Each week our team of book lovers choose a selection of books they have loved and think deserve an extra shout out. Everyone fights to get theirs on the list. Here are this week’s faves…
First the accident, then the nightmares and the thief who steals the colour from Izzy's world. Will her neighbour and a nest of cygnets help solve the mystery of the colour thief?
Shortlisted for the YA Book Prize 2018 | In a nutshell: the unforgettable story of a girl with no memory. Can there ever have been a heroine like Flora Banks? She’s 17 when the book opens, but an accident aged 10 has left her with no short term memory. Then a secret kiss on the beach – with her only friend’s boyfriend – lodges in her mind. Inspired, she sets off alone to follow him, a heart-stopping journey that takes her deep into the Arctic landscapes of Norway, scribbled messages she writes to herself on her arms her only reassurance or guide. Flora does find out the truth about the boy and about herself, but she needs all her courage. A unique mix, part coming-of-age, part psychological thriller, with an almost fairy-tale setting, this is a story that readers will want to read more than once, and one they will want to share with friends too. Unforgettable!
‘One of the chief worries besetting any author of an introduction to a novel is that of letting the cat out of the bag… From its opening pages, through the utterances of its protagonist, the butler Lister, Not to Disturb disburdens the introduction-writer of any such worry… Muriel Spark appears to have decided that foreshadowing, or mere adumbration of catastrophe, was not for her… It is for its foregrounding of the spoiler, and for the tension that results, between life’s openness and life’s plotted-ness, that I place Not to Disturb near the centre of the Spark canon…And there exist other reasons to find the novel central, among which the fact that it may be the funniest of all Spark’s novels, the most concentrated, too… And it is, further, the centre of what is almost a trilogy – a triptych, perhaps? – that includes The Driver’s Seat (1970) and The Hothouse by the East River (1973); all three are short, concerned with murder and/or suicide, and written principally in the present tense.’ From the Introduction by Dan Gunn This is one novel in the absolutely glorious, must-have, complete collection of all 22 novels by Muriel Spark. This series is a wonderful way to celebrate the 100th anniversary of Muriel Spark’s birth. Edited by Alan Taylor, author of Appointment In Arezzo, A Friendship with Muriel Spark, each perfectly sized and beautiful hardback book is introduced by a leading writer. Each introduction, while individually touching on thoughts and feelings, mentions the originality, the wit and humour, the cleverness of the writing. Whether an existing fan, or new to her works, this collection from one of our greatest writers, beckons, and quite simply, just asks to be read and re-read. ~ Lovereading.co.uk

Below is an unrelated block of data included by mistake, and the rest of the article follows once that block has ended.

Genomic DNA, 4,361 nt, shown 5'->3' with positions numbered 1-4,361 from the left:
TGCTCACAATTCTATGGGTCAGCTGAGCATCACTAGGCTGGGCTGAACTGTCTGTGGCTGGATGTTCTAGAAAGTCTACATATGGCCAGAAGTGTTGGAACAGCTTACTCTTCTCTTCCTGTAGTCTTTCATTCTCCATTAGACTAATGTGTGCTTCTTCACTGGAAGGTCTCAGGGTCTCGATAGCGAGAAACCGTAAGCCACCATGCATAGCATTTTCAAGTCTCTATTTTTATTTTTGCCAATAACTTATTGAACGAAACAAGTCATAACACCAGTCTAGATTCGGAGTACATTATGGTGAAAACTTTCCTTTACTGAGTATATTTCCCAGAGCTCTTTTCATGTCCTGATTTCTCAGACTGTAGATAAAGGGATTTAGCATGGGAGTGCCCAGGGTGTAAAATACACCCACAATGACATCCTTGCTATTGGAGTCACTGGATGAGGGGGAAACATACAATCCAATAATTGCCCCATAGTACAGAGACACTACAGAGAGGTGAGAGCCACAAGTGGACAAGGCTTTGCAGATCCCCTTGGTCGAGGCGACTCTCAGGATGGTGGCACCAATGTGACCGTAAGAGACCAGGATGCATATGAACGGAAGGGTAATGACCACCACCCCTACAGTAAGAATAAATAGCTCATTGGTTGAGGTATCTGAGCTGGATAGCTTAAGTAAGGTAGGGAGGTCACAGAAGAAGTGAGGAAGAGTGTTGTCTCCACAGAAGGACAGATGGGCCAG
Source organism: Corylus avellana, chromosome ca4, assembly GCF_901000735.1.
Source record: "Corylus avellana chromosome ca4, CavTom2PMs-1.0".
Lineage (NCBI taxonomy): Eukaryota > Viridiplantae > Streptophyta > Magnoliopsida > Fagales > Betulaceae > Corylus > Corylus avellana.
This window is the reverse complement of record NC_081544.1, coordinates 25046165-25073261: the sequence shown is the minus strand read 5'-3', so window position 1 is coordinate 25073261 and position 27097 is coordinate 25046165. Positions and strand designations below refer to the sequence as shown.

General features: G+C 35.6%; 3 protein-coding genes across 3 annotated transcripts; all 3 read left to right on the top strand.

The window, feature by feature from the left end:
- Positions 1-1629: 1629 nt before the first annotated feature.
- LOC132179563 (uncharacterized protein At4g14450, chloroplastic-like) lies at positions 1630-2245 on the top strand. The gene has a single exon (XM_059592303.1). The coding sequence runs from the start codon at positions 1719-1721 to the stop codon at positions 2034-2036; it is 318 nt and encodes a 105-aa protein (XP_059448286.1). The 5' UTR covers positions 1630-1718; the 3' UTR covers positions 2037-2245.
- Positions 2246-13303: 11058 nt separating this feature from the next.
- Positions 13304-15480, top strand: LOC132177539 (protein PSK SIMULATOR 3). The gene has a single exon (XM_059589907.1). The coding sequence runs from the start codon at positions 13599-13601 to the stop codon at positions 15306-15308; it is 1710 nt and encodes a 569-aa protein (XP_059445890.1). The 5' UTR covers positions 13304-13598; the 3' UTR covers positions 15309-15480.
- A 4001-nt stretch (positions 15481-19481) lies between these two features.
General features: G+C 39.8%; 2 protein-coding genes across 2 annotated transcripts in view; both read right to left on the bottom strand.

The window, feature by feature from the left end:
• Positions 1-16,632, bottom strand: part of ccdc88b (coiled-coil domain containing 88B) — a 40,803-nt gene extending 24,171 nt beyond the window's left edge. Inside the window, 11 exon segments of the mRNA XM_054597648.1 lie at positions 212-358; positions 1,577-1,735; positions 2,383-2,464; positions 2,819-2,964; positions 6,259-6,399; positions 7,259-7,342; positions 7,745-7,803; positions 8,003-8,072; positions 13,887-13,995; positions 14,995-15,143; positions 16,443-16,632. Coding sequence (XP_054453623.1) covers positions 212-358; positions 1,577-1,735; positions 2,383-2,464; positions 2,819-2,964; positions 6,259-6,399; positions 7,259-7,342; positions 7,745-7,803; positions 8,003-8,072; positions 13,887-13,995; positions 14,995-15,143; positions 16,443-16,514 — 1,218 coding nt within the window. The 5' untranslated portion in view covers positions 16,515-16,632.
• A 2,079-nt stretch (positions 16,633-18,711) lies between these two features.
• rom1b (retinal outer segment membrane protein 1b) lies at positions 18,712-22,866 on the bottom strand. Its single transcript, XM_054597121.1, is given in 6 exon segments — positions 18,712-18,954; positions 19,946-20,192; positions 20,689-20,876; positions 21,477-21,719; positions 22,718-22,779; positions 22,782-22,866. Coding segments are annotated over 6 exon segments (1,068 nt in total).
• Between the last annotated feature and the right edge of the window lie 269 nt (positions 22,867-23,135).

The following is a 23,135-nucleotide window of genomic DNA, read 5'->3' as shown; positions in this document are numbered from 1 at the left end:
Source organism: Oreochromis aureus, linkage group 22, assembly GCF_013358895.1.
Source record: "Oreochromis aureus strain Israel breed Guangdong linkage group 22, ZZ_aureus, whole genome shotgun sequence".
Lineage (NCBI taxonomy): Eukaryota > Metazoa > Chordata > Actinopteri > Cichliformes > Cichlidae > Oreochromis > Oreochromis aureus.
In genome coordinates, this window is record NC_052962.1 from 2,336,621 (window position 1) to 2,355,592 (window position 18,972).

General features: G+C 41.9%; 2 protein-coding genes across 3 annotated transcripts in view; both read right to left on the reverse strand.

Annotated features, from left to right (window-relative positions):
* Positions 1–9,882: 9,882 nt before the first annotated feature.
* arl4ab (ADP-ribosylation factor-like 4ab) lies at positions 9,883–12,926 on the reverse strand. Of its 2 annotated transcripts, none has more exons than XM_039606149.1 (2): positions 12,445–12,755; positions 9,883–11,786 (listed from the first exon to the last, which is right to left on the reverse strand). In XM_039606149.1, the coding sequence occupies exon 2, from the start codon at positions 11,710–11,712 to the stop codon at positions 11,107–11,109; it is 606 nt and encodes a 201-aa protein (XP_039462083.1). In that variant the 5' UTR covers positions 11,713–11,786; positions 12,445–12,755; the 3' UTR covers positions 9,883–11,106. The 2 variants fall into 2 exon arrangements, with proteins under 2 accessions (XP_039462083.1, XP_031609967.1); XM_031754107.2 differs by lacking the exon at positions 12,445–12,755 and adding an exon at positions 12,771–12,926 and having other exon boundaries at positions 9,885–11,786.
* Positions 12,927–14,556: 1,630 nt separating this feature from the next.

From the bestselling author of The Keeper of Lost Things, Ruth Hogan, comes another irresistible novel of unexpected friendships, second chances ... and dark secrets. Gloriously gorgeous in every way. After tragedy crashed into her life, Masha often sits on the bottom of the pool at the local lido, unable to look forward, to join in. Sally Red Shoes and Kitty Muriel nudge Masha’s awareness, and life begins to look interesting again. I absolutely adored ‘The Keeper of Lost Things’ which was one of my books of the year 2017, so looked forward with relish to Ruth Hogan’s next offering. ‘The Particular Wisdom of Sally Red Shoes’ is just as special, and cements this particular author as one of my firm favourites. Ruth Hogan has the very special ability to look beyond the veil of unremarkable to find a sometimes painful, yet beautifully quirky existence. Each character (and I include the dogs in this), is fully realised and absolutely essential to the storyline. Kitty and Sally are so stuffed full of life I found myself wanting them in my life too. Words such as enchanting, captivating, and charming are spilling out of my mind, yet this is not a sickly sweet tale, also added to the mix are poignant, emotional, heart-ache…and I both laughed and cried, sometimes at the same time. Quite simply, ‘The Particular Wisdom of Sally Red Shoes’ is a must-read, and I adored every single second of it. ~ Liz Robinson
Tilly Frost has grown up reading her grandmother's bestselling romance novels - so when the one and only Beatrix Frost is taken ill, Tilly finishes writing her latest work. Then Tilly agrees to start the next book. But what is her gran hiding from her? And how can Tilly write a heart-pounding romance when she's never been in love? Can she turn her school crush into something more? One thing Tilly should know is that the course of true love never did run smooth... If you liked FANGIRL, you'll love this!
Brilliantly constructed speculative crime fiction A classic whodunit Dark psychological suspense Doug Johnstone returns with his most explosive and original thriller yet... Short, sharp, punchy. As a reimagined Edinburgh sits with a volcano on the doorstep, volcanologist Surtsey discovers the very dead body of her lover, and a split-second decision turns her entire world upside down. Doug Johnstone sets the pace from the very beginning, fast moving chapters kept my thoughts whirring. Surtsey is a fascinating character, living her life in the moment, her actions reverberated across the surface of the pages. I could feel her shock, her confusion, yet she didn’t allow me close enough to form a bond, consequently I found myself evaluating, sifting, perhaps even judging. It feels as though a reckoning is thundering towards Surtsey, and I sat waiting, expectantly tense, ready to view the outcome. ‘Fault Lines’ cranks up the volume on original, yet feels intensely raw, earthy, and real, for a short book, it packs a mighty wallop.